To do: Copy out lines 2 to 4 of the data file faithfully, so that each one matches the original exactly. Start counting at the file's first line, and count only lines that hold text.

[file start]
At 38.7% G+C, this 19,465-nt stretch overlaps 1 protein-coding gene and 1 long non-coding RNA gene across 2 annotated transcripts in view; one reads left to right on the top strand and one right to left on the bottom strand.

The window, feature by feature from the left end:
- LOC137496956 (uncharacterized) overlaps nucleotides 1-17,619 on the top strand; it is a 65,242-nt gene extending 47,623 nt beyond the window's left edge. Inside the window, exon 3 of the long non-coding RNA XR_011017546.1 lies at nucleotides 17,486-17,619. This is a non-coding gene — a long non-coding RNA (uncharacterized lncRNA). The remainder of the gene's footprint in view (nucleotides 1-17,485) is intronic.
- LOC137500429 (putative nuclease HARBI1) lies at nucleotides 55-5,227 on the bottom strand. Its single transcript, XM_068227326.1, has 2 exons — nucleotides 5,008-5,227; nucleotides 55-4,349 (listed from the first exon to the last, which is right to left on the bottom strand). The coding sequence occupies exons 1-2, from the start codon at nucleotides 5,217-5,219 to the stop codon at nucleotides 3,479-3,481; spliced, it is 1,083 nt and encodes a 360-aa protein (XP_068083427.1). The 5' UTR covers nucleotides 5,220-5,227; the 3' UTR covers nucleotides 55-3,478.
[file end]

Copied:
The window, feature by feature from the left end:
- LOC137496956 (uncharacterized) overlaps nucleotides 1-17,619 on the top strand; it is a 65,242-nt gene extending 47,623 nt beyond the window's left edge. Inside the window, exon 3 of the long non-coding RNA XR_011017546.1 lies at nucleotides 17,486-17,619. This is a non-coding gene — a long non-coding RNA (uncharacterized lncRNA). The remainder of the gene's footprint in view (nucleotides 1-17,485) is intronic.
- LOC137500429 (putative nuclease HARBI1) lies at nucleotides 55-5,227 on the bottom strand. Its single transcript, XM_068227326.1, has 2 exons — nucleotides 5,008-5,227; nucleotides 55-4,349 (listed from the first exon to the last, which is right to left on the bottom strand). The coding sequence occupies exons 1-2, from the start codon at nucleotides 5,217-5,219 to the stop codon at nucleotides 3,479-3,481; spliced, it is 1,083 nt and encodes a 360-aa protein (XP_068083427.1). The 5' UTR covers nucleotides 5,220-5,227; the 3' UTR covers nucleotides 55-3,478.